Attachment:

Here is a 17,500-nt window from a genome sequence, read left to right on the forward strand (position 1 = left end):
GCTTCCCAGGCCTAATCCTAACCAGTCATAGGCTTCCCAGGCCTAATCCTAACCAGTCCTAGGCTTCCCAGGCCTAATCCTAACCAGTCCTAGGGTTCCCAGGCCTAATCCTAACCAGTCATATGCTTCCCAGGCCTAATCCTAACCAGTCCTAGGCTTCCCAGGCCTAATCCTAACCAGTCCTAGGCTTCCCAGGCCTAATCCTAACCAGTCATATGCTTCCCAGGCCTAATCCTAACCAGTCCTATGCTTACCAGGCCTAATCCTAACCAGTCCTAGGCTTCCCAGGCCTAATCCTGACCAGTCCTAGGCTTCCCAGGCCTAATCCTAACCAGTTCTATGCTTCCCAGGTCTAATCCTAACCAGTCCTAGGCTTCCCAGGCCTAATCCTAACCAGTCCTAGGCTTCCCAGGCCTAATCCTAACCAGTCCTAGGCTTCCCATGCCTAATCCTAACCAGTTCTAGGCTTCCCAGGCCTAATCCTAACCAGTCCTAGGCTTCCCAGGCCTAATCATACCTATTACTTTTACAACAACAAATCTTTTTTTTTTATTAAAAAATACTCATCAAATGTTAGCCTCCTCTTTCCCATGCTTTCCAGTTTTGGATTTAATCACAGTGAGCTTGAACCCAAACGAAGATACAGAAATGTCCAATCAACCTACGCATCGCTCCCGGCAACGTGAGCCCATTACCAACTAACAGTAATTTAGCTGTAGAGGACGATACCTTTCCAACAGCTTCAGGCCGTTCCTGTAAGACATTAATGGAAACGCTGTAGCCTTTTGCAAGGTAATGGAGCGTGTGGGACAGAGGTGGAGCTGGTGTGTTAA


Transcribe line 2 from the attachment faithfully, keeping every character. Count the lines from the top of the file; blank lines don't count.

GCTTCCCAGGCCTAATCCTAACCAGTCATAGGCTTCCCAGGCCTAATCCTAACCAGTCCTAGGCTTCCCAGGCCTAATCCTAACCAGTCCTAGGGTTCCCAGGCCTAATCCTAACCAGTCATATGCTTCCCAGGCCTAATCCTAACCAGTCCTAGGCTTCCCAGGCCTAATCCTAACCAGTCCTAGGCTTCCCAGGCCTAATCCTAACCAGTCATATGCTTCCCAGGCCTAATCCTAACCAGTCCTATGCTTACCAGGCCTAATCCTAACCAGTCCTAGGCTTCCCAGGCCTAATCCTGACCAGTCCTAGGCTTCCCAGGCCTAATCCTAACCAGTTCTATGCTTCCCAGGTCTAATCCTAACCAGTCCTAGGCTTCCCAGGCCTAATCCTAACCAGTCCTAGGCTTCCCAGGCCTAATCCTAACCAGTCCTAGGCTTCCCATGCCTAATCCTAACCAGTTCTAGGCTTCCCAGGCCTAATCCTAACCAGTCCTAGGCTTCCCAGGCCTAATCATACCTATTACTTTTACAACAACAAATCTTTTTTTTTTATTAAAAAATACTCATCAAATGTTAGCCTCCTCTTTCCCATGCTTTCCAGTTTTGGATTTAATCACAGTGAGCTTGAACCCAAACGAAGATACAGAAATGTCCAATCAACCTACGCATCGCTCCCGGCAACGTGAGCCCATTACCAACTAACAGTAATTTAGCTGTAGAGGACGATACCTTTCCAACAGCTTCAGGCCGTTCCTGTAAGACATTAATGGAAACGCTGTAGCCTTTTGCAAGGTAATGGAGCGTGTGGGACAGAGGTGGAGCTGGTGTGTTAA